Martin Lewis advises caller on mortgage holiday impact
Mortgages may provide a pathway to becoming a homeowner, but once the property is purchased, some may want to focus on reducing their mortgage term. According to The Money Advice Service, most mortgages run for 25 years, although the term can be longer or shorter.
Last week, the Bank of England’s Monetary Policy Committee (MPC) announced the Base Rate would continue to be held at the historic low of 0.1 percent.
Commenting on the news, Martijn van der Heijden, Chief of Strategy at online mortgage company Habito, said on Thursday: “The Bank of England has today voted to keep interest rates unchanged at 0.1 percent but has warned banks to prepare for negative interest rates, though this is not imminent.
“Even if we did see rates drop to negative territory, I don’t necessarily believe it would translate to lower mortgage rates for consumers.
“Products are (for now) still priced at pretty near historical lows, at least in the lowest risk category of 60 percent loan-to-value (LTV) mortgages.
We will use your email address only for sending you newsletters. Please see our Privacy Notice for details of your data protection rights.
“We do see lenders continuing to bring back higher LTV mortgages – at least at the 90 percent mark, but these have been priced up since last year.
“Lenders are worried about credit risk, the future of unemployment (furlough) and house prices beyond the Spring, and indeed their own profitability.
“We don’t see mortgages above 75 percent LTV getting materially cheaper or easier to get in the next few months, so if a customer is looking to remortgage soon, it is worth springing to action and not holding out for lower base rates.”
Following the news, many may wonder what it means for their goal of reducing their mortgage term.
It’s something which Rosie Fish, Mortgage Expert at Habito, shared her insight on.
“The good news is that with interest rates still relatively low there are still cheap deals to be had – even on longer-term fixed mortgages,” she said.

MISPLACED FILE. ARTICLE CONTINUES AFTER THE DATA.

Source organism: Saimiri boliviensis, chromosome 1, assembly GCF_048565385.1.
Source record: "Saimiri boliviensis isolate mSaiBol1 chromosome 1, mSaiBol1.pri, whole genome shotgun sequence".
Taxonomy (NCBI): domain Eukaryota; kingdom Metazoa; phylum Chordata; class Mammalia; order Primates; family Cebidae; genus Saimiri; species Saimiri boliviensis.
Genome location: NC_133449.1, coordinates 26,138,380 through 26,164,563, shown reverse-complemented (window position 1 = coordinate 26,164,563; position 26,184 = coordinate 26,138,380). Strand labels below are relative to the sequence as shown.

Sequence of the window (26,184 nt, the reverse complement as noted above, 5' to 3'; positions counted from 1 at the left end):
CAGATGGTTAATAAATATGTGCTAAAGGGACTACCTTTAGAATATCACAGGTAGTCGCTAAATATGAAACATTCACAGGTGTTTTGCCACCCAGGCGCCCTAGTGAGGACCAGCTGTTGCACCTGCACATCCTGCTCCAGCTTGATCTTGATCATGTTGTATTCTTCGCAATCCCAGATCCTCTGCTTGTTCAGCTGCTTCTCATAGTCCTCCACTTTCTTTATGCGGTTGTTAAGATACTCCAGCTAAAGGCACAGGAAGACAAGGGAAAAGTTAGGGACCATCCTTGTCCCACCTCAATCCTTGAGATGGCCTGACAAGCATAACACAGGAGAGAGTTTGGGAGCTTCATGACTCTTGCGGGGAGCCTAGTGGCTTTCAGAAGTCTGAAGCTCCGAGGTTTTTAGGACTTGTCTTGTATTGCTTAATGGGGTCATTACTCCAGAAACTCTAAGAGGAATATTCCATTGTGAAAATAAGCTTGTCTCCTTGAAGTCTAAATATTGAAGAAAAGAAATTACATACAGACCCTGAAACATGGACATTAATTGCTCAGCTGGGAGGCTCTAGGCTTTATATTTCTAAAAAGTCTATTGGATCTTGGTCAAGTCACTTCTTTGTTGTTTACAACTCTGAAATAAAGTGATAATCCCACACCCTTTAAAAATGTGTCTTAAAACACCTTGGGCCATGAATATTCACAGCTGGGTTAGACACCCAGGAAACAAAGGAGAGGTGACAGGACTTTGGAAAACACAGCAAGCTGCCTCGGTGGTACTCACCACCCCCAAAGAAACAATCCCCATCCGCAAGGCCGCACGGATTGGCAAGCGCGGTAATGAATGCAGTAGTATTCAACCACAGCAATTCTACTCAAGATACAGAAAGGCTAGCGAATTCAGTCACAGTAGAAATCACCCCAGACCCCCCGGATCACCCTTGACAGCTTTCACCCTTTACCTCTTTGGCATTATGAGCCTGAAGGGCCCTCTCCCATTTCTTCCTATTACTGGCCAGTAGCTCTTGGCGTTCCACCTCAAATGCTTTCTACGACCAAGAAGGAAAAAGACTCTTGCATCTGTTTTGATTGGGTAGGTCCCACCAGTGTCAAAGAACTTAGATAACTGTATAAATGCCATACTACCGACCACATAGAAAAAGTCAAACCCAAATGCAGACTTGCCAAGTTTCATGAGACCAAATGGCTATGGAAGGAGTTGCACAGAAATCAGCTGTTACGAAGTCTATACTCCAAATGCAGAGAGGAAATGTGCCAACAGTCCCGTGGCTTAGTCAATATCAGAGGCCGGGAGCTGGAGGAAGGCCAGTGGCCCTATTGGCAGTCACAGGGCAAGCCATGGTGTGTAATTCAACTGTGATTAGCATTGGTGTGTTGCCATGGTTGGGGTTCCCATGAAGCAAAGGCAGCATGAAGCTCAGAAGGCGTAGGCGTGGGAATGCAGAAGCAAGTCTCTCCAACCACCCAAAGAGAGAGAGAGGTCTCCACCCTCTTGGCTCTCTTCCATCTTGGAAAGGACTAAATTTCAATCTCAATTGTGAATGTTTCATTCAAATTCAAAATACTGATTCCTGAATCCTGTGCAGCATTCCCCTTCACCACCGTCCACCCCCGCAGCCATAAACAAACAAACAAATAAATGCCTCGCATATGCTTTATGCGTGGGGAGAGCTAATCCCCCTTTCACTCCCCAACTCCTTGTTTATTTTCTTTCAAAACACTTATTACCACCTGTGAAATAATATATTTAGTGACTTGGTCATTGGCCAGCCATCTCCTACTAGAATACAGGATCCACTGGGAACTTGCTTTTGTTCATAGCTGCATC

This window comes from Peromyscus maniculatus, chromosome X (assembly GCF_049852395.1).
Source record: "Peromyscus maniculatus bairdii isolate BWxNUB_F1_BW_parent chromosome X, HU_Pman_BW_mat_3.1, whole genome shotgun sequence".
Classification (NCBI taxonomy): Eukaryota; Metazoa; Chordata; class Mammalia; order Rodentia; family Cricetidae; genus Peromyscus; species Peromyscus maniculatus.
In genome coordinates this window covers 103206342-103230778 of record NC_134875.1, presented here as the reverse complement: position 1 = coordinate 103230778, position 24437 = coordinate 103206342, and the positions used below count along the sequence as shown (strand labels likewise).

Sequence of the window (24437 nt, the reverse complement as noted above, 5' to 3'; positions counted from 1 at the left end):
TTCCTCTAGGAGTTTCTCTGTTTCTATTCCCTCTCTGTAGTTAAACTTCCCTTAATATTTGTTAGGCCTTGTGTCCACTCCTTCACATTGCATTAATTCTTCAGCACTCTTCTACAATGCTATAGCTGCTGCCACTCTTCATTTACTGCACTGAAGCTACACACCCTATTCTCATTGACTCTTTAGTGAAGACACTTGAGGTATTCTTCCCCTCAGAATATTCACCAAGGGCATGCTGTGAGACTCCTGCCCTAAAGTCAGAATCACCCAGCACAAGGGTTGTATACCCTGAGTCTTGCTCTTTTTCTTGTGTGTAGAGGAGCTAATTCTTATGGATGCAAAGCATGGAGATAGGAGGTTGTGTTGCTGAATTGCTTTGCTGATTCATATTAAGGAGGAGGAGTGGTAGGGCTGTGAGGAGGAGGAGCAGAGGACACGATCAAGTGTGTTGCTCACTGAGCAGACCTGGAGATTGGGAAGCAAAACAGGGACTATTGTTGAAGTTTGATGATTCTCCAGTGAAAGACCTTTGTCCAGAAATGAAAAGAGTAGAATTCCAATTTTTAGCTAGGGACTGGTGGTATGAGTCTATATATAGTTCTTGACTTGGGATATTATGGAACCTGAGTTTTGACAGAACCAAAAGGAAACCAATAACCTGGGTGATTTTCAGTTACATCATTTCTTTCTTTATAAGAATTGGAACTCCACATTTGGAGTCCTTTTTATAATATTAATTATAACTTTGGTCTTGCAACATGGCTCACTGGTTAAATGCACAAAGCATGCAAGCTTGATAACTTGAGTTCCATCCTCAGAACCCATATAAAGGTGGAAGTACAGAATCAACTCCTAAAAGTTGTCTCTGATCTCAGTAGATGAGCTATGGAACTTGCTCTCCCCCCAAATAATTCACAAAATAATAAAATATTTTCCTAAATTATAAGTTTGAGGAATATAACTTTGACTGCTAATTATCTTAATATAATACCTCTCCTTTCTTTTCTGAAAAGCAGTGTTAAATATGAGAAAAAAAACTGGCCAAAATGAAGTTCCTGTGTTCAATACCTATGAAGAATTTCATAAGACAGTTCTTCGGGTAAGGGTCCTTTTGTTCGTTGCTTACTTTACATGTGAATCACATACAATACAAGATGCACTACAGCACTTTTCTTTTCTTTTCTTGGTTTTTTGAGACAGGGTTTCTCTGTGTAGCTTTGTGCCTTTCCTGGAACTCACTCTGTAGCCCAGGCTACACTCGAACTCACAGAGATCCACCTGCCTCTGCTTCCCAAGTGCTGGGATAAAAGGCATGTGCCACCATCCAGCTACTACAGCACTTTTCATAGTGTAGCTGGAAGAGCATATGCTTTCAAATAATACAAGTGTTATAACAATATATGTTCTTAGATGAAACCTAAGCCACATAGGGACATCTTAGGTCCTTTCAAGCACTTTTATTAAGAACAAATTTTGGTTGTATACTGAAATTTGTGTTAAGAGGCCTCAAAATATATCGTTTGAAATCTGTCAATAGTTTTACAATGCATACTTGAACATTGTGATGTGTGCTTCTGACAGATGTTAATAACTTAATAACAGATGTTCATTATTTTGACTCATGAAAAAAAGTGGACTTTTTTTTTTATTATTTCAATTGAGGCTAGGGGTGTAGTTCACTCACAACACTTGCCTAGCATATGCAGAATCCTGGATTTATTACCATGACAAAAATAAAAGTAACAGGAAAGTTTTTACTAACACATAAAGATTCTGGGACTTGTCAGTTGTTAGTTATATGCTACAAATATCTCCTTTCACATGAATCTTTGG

“We’ve seen more mortgage holders recently choosing five plus year fixes as these become closer in price to a two-year fix, and homeowners move to future-proof their mortgage and lock in the same rate until 2026.”
“But, the biggest savings come from being mortgage free quicker,” she said.
Ms Fish went on to explain how it is that reducing the mortgage term which is where the “biggest savings” can arise.
“If you are in a financial position to do so, you can remortgage to get on a lower rate, but tell your bank you want to keep your monthly payments the same.
“Effectively, this means your overpayments now count towards lowering your overall balance and you could wipe years and tens of thousands of pounds off your total repayment bill.”
“You could also do this by paying a one-off lump sum,” she continued.
Considering the current interest rates being offered on savings, Ms Fish suggested that, for those in the position to do so, directing lump sum savings to their mortgage repayments on a one-off basis could reap rewards.
“You can usually overpay your mortgage by 10 percent of the balance every year, without paying any early repayment charges,” the mortgage expert said.
“Say you have £10,000. Do you use it to pay off more of your mortgage or put it in a savings account?
“If the cost of your mortgage debt is higher than the amount you could earn in savings account interest, then it’s could be better to pay off your mortgage.
“That £10,000 in 0.5 percent interest-rate paying savings account would earn you around £50 interest over a year.
“But if you put it into overpaying your mortgage, on a typical mortgage of £130,000, on a 25 year term, currently paying 2.5 percent interest, you’d save £8,061 in interest alone, and mean you pay the debt off in full two years and six months earlier.”
Source: Read Full Article